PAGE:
Income inequality exploded as a hot button topic during the presidential campaign with both sides of the political spectrum fighting over how to fix the problem. Although it’s hard to agree on solutions, one fact most concede is that the gap between the rich and the poor in this country has dramatically widened in the recent decade.
According to the Census Bureau, the top 20% of the population earned nearly 52% of all income in the U.S. Those households had an average income of $254,449 in 2019. On the opposite track were the bottom 20% of households that earned 3.1% of U.S. income and annual earnings of $15,286.
The gap between income distribution among rich and poor has been steadily growing since the 1970s. Pew Research estimates between 1970 and 2000, median household income rose by 41 percent to $70,800, driven by an annual average growth rate of 1.2%. However, from 2000 to 2018, two recessions stymied that growth rate to a mere 0.2%. If not for those financial setbacks, the nation’s median income would have followed the same trajectory as 1970 to 2000 and reached $87,000 instead of the current $74,600.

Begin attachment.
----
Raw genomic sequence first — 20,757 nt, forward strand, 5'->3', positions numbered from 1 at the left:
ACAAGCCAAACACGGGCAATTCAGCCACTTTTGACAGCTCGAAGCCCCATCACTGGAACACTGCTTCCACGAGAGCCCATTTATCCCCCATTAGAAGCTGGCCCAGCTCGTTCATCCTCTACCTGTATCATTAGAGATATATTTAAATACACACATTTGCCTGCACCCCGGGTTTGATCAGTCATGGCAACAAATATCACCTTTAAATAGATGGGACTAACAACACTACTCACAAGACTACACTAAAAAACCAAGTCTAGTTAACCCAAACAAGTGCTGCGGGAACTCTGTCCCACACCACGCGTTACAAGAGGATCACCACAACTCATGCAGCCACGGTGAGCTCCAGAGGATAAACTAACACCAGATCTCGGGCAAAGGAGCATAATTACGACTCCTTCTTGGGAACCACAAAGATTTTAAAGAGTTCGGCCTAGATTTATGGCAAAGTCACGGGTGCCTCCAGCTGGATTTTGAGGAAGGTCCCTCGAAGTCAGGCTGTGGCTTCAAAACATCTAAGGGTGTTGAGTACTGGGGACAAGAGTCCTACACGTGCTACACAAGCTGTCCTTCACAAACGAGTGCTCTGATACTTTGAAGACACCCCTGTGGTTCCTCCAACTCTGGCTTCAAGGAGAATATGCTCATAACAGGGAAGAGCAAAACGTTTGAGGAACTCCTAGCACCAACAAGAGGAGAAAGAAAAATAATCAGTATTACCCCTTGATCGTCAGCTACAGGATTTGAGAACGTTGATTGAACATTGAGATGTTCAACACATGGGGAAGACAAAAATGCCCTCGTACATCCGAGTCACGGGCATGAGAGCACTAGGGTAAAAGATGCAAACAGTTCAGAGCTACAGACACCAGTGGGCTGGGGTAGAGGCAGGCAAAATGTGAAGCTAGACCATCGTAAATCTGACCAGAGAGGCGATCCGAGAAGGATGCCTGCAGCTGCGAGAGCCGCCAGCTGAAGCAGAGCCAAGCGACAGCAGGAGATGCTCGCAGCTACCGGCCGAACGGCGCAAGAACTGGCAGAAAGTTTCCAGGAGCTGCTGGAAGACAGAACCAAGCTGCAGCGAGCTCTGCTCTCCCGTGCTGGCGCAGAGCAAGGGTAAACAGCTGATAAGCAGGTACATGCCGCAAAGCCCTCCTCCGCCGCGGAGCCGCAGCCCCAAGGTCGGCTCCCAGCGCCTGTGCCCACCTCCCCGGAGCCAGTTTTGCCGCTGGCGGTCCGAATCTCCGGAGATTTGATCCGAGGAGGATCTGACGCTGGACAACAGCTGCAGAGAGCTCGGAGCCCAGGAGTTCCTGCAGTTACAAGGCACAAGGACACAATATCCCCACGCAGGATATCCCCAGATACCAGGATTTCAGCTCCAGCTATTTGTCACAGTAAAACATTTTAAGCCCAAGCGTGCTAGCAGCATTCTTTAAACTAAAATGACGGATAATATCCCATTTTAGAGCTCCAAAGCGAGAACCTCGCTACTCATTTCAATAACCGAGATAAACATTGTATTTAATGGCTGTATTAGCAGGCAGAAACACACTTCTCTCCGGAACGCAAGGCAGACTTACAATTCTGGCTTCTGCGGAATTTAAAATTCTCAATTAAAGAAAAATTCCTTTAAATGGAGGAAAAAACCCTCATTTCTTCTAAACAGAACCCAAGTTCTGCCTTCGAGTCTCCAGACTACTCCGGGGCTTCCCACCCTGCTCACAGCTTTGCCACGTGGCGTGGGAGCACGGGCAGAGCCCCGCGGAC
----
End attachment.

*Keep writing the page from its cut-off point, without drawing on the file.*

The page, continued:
Moreover, Pew also notes the percentage of middle-income households plunged from 61% in 1971 to 51% in 2019. Pew defines middle-income households as those bringing in a median income of $58,100 in 1970; $81,700 in 2000, $86,600 in 2018.
Those figures are national. Brushing a broad national stoke on income inequality fails to give a clear picture of how income disparity is a relative term in many ways. Household income — and more importantly, what it can buy — depends on your home state and its cost of living. What’s considered “rich” in a less affluent state might only buy you into the middle class in a high cost of living state like New York. Conversely, high earners in a state with a more affordable cost of living probably get more for their dollars.
In this list, New York State’s ratio of high income to low income earners factored out to 21.83 to 1, pushing it to the top. Median household income for the highest 20% bracket in the Empire State stood at $291,906, fifth highest in the nation. And that figure is growing as New York was one of 16 states where incomes are rising fastest.
If you live in Louisiana, a median income $100,000 less than that — $190,038 — kicks you to the top 20%. On the other hand, the poorest 20% earn $9,426, putting the state’s ratio of 20.16 to 1 at number two. That disparity in incomes is likely a reflection of why Louisiana is the worst state for business.
To determine the states with the widest gaps between rich and poor, 24/7 Wall St. reviewed for each state the ratio of the richest 20% median income to the poorest 20% median income, using data from the U.S. Census Bureau’s American Community Survey.
Because ACS income data reflects pre-tax levels, the figures may overstate the degree of income inequality in the poorer quintiles.